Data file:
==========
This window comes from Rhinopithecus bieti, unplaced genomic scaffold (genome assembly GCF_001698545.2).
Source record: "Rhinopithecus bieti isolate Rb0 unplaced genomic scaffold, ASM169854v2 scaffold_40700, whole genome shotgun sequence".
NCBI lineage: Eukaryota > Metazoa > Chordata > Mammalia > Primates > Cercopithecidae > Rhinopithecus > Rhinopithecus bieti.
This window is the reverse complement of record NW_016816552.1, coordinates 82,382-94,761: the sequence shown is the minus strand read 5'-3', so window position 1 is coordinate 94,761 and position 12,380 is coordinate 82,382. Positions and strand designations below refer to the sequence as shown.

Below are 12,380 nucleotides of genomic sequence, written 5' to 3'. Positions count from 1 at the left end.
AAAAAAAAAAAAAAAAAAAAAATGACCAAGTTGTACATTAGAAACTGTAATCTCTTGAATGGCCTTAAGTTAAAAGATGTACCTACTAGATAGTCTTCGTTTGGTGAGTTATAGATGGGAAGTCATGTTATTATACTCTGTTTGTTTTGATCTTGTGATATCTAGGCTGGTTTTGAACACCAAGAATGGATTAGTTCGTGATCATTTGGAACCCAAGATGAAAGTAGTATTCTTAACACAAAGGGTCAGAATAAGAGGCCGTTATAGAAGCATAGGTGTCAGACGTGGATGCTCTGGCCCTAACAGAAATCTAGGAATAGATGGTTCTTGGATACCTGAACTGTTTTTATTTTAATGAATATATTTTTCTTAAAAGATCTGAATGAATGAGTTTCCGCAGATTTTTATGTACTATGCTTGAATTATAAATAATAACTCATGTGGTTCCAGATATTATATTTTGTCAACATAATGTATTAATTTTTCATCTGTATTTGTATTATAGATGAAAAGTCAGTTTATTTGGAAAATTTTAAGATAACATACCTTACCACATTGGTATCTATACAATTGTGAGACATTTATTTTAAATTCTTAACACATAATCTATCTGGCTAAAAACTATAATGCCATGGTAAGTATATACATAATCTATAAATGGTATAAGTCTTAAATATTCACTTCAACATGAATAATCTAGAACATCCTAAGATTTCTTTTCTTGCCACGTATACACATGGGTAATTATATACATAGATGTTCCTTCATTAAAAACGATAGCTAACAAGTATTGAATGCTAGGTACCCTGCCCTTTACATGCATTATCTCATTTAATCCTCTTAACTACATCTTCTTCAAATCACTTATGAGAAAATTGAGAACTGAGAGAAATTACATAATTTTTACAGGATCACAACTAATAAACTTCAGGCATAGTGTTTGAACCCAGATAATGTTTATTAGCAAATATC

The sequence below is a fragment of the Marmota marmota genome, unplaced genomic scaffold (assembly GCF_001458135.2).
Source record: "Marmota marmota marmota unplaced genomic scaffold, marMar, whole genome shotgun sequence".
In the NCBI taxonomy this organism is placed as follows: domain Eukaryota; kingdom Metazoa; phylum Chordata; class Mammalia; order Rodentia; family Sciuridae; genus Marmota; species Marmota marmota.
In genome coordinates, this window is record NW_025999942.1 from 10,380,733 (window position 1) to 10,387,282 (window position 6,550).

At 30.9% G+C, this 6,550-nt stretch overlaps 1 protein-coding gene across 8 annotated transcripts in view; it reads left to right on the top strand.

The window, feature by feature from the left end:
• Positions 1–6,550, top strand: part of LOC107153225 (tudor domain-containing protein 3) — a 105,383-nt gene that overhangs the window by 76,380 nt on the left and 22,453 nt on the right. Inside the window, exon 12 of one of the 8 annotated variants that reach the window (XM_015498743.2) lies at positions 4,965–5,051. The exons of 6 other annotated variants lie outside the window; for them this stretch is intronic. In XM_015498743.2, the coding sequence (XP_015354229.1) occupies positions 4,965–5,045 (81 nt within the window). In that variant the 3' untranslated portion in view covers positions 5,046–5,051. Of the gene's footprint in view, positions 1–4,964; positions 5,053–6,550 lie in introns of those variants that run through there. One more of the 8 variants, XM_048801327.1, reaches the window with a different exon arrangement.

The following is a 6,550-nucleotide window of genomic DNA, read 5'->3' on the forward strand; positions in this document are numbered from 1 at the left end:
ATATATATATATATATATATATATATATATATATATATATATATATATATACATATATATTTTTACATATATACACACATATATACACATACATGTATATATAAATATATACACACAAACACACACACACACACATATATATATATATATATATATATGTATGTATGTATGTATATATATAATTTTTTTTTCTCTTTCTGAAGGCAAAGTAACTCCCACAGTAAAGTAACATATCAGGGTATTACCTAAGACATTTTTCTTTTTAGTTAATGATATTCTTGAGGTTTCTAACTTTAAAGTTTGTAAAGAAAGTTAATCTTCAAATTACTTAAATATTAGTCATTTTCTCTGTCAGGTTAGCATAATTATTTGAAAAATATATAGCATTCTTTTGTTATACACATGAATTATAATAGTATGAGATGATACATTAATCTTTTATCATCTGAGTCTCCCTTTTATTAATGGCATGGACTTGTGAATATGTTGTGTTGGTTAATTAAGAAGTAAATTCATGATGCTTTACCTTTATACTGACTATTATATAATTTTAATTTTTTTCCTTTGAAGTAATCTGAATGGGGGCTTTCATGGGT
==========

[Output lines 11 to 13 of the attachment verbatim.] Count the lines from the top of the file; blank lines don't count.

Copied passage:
At 30.9% G+C, this 6,550-nt stretch overlaps 1 protein-coding gene across 8 annotated transcripts in view; it reads left to right on the top strand.

The window, feature by feature from the left end:
• Positions 1–6,550, top strand: part of LOC107153225 (tudor domain-containing protein 3) — a 105,383-nt gene that overhangs the window by 76,380 nt on the left and 22,453 nt on the right. Inside the window, exon 12 of one of the 8 annotated variants that reach the window (XM_015498743.2) lies at positions 4,965–5,051. The exons of 6 other annotated variants lie outside the window; for them this stretch is intronic. In XM_015498743.2, the coding sequence (XP_015354229.1) occupies positions 4,965–5,045 (81 nt within the window). In that variant the 3' untranslated portion in view covers positions 5,046–5,051. Of the gene's footprint in view, positions 1–4,964; positions 5,053–6,550 lie in introns of those variants that run through there. One more of the 8 variants, XM_048801327.1, reaches the window with a different exon arrangement.